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Not enough Murray-Darling to go around

(This item is my contribution to Blog Action Day 2010, whose topic this year is "Water".)

Australia is being confronted with a national dilemma which has a major impact on its society and the environment, and it will take a huge amount of wisdom, courage, co-operation and, yes, pain to reach a stable outcome.

For too long Australia's largest river system, the basin of the Murray and Darling Rivers and their tributaries, has been bled dry through overuse. Many important and valuable industries have operated throughout its catchment area - food production, dairy and beef, wool, cotton, wine included. They have provided essential supplies for Australians and for people in other countries. Many small communities totalling hundreds of thousands of people are employed in those industries or their support services across the states of New South Wales, Victoria, Queensland and South Australia. Sales, including exports, help to drive the Australian economy.

But the irrigation requirements of these industries are killing the river system itself. In times of prolonged drought, there is not enough water to fulfil everyone's irrigation quotas, and what is left over is not enough to keep the rivers flowing. For eight years, the Murray River was not even flowing through to its estuary in South Australia - changing only recently, after water from floods more than a thousand kilometres upstream finally reached the ocean.

Political gridlock between the Australian federal and state governments has finally been broken to the point where there is a national authority, the Murray-Darling Basin Authority, that has assumed overall responsibility for the water management of this enormous catchment area. Last week they released the first in a series of discussion papers proposing action to reallocate water to balance the requirements of industry with the needs of the ecosystem.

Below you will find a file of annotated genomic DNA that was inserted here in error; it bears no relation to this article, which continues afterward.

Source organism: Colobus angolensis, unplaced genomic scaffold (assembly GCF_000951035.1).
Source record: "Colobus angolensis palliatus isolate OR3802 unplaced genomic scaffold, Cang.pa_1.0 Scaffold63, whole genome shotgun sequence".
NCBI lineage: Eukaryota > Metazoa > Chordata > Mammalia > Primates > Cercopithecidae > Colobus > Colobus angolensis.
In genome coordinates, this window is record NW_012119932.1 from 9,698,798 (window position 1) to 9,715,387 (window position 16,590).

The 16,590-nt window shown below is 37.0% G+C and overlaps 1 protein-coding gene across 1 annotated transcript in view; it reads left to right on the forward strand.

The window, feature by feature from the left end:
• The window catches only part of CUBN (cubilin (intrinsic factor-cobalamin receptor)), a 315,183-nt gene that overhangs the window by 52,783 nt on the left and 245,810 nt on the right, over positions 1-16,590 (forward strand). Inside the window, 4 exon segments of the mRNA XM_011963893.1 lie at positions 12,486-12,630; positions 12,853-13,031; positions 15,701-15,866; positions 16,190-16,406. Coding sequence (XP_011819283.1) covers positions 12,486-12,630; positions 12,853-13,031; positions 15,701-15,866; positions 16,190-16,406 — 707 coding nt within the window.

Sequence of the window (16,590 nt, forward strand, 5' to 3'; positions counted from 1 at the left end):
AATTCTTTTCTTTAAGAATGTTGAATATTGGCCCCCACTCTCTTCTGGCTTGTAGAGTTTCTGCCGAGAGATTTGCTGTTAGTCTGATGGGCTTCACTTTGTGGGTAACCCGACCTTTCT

The initial discussion paper of the MDBA states that a massive 7000 gigalitres of water needs to be retained in the river system to restore the natural environment to its pristine state. Recognising that this would devastate rural industries, they have recommended a compromise figure of around 3000-3500gL to be retained, thus reducing irrigation quotas to farms and industries by (depending where you are in the catchment area) approximately 27 to 45 per cent.

Pain is needed to save the river, its wide-ranging biodiversity and the livelihoods of its people, but this compromise proposal - put forward as the starting point of a consultation process - has met with strong opposition. There are many workers and their families genuinely concerned about the survival of jobs and communities. However there are also industry advocacy groups talking up wild rhetoric - operatives from bodies such as the National Irrigation Council asserting that the government is "Deliberately killing rural Australia", or describing the cut in irrigation quotas as a "tax" on primary industry - comments which are both reckless and a misuse of the English language.

More disturbing, however, are the suggestions that there would be "rioting in the streets" of country towns. This week, as the consultative process began with information sessions in major Murray-Darling town centres, there have been instances of the MDBA's discussion paper being burned in public (a curious old-world touch seeing as many people would have already read the PDF). Even more disquieting is graffiti stating "This means war" and daubing death threats to the Water Minister.

I would like to see advocates and rural community and business leaders openly condemn the more irrational behaviour of opponents to water reform. People have suspicions of government and lack of trust in politicians, but uncompromising self-interest is no longer the answer. Taking all the water today means killing the river tomorrow and killing the farm for future generations, as well as killing the production of food for a growing population, not just in Australia's coastal cities but across a starving world.

There is no greater dilemma in this whole debate than that of the future of the Australian rice industry. A highly water-intensive product, Australian rice is a valued export overseas, however the industry has also gone to great lengths to improve its water efficiency. The closure of Australia's rice industry may free up more water for other industries as well as the natural ecosystem, but would carry a substantial human cost.

After a hostile first week of the MDBA's consultation tour, the federal Minister for Regional Australia has established a parliamentary inquiry to assess the impact before any final recommendations are made. We are entering a critical phase in Australia's history where reallocation of water supply must bring societal and economic changes. Watch as this story continues.